Food-based dietary guidelines

Food-based dietary guidelines - Sri Lanka

Official name

Food based dietary guidelines for Sri Lankans – Practitioners’ handbook (Sinhala language: ශ්‍රී ලාංකිකයන් සඳහා ආහාර මාර්ගෝපදේශ - පුහුණුකරුවන් සඳහා අත්පොත; Tamil language: ,yq;ifah;fSf;fhd czT mbg;gilapyhd czTKiw topfhl;Ljy;fs; - gapw;Wtpg;ghsUf;fhd ifNaL)

Publication year

Sri Lanka first published food-based dietary guidelines in 2002. A second edition was launched in 2011 with reprints in 2014 and 2016. The third edition was published in 2021. 

Stakeholder involvement

The entity responsible for the revision and update of the dietary guidelines was the Nutrition Division of the Ministry of Health, with technical and financial support from the Food and Agriculture Organization of the United Nations (FAO), through the Nutrition Society of Sri Lanka. The initial printing process was financially supported by Food and Agriculture Organization of the United Nations (FAO), through the Nutrition Society of Sri Lanka, and the financial support for the second printing was provided by UNCEF.

Technical experts from the following institutions were involved in the revision process of the FBDGs;

  1. Nutrition Division, Family Health Bureau, Health Promotion Bureau, Medical Research Institute and Environmental Health, Occupational Health & Food Safety Unit of the Ministry of Health.
  2. Faculty of Medicine, University of Colombo, University of Ruhuna and University of Sri Lanka Jayawardhanapura, Sri Lanka.
  3. Faculty of Food Science & Applied Nutrition and Faculty of Livestock Fisheries & Nutrition, University of Wayamba, Sri Lanka
  4. Nutritionist from Sri Jayawardhanapura Teaching Hospital
  5. Members of Nutrition Society of Sri Lanka
  6. Ministry of Education
  7. Institute of Post-Harvest Technology, National Aquatic Resource Development Authority
  8. Coconut Research Institute
  9. Department of Animal Production & Health, University of Peradeniya
  10. Food Promotion Board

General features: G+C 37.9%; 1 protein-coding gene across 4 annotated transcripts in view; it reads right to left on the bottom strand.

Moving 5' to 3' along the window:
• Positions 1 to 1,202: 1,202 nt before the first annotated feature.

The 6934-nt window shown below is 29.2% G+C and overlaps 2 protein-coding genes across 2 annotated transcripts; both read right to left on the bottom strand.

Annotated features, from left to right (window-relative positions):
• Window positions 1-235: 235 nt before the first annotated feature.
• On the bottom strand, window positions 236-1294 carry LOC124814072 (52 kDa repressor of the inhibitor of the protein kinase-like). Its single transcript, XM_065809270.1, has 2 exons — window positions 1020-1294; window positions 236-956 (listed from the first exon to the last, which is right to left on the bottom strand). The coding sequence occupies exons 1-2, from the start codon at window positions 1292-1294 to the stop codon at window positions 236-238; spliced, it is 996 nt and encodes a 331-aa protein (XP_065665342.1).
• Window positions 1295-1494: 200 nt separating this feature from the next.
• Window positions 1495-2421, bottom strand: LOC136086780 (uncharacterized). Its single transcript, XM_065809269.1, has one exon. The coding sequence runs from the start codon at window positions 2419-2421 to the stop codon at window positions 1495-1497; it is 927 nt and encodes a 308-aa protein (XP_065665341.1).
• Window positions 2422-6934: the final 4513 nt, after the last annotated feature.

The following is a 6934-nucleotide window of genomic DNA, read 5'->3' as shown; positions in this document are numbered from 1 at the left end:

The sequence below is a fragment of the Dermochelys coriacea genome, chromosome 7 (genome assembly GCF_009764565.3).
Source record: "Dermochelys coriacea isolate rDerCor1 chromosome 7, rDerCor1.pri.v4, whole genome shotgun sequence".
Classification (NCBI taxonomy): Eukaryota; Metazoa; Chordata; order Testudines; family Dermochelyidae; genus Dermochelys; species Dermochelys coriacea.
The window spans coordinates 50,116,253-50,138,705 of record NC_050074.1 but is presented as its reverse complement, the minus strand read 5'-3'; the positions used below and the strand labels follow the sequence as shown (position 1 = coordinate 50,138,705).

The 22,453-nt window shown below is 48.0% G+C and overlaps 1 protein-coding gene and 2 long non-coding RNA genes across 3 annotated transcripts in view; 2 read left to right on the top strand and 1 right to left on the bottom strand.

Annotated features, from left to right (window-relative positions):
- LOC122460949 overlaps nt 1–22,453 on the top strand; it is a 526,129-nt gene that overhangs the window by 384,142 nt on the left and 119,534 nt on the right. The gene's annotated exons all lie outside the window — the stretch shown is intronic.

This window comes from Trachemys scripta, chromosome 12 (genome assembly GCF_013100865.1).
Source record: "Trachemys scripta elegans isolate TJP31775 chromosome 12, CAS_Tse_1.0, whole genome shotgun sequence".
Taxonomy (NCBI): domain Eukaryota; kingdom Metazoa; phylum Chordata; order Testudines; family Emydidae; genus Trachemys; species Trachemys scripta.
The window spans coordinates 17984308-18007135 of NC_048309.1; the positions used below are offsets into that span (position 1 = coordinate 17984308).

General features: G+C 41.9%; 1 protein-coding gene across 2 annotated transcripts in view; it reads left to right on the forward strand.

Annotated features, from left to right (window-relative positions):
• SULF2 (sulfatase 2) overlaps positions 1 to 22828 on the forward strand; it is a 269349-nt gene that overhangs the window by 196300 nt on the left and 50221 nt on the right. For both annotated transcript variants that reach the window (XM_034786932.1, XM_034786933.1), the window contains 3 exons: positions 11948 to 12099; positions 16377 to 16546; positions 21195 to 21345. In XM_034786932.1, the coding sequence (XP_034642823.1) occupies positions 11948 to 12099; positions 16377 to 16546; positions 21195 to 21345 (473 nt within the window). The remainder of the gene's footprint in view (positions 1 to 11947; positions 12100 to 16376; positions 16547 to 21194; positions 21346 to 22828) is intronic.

11. Bandaranayake Memorial Ayurvedha Research Institute and Ayurvedha Teaching Hospital
  12. Scaling Up Nutrition- People’s Forum
  13. Food and Agriculture Organization of the United Nations
  14. World Health Organization
  15. UNICEF Sri Lanka

These guidelines were officially endorsed by the Ministry of Health.

Products, Resources and Target audiences


Target audience

Technical Review Report

2019-2020 Sri Lankan Food-Based Dietary Guidelines -Evidence Review

Working group for FBDGs revision, Policy makers

Diet Modelling System Report to inform the revision of the Food-based Dietary Guidelines for Sri Lankans  

Working group for FBDGs revision, Policy makers

FBDGs Key messages

General Population, Pregnant and lactating women, Children under five years of age, School children and adolescents, and Elderly

Food graphic (plate model), FBDG logo and QR code 

General public

Food Based Dietary Guidelines for Sri Lankans – Practitioner’s handbook

Practitioners, academics and teachers

Implementation plan for FBDGs

Policy makers, academics and other implementers

Strategic Marketing & Communication Plan, FBDGs 2021

Policy makers, academics and other implementers

Training aid for FBDGs for Sri Lankans

Health workers, educators and teachers

Development process

The objectives of the dietary guidelines are to inform the general population on healthy food choices and to promote the adoption of healthy dietary behaviors by all Sri Lankans.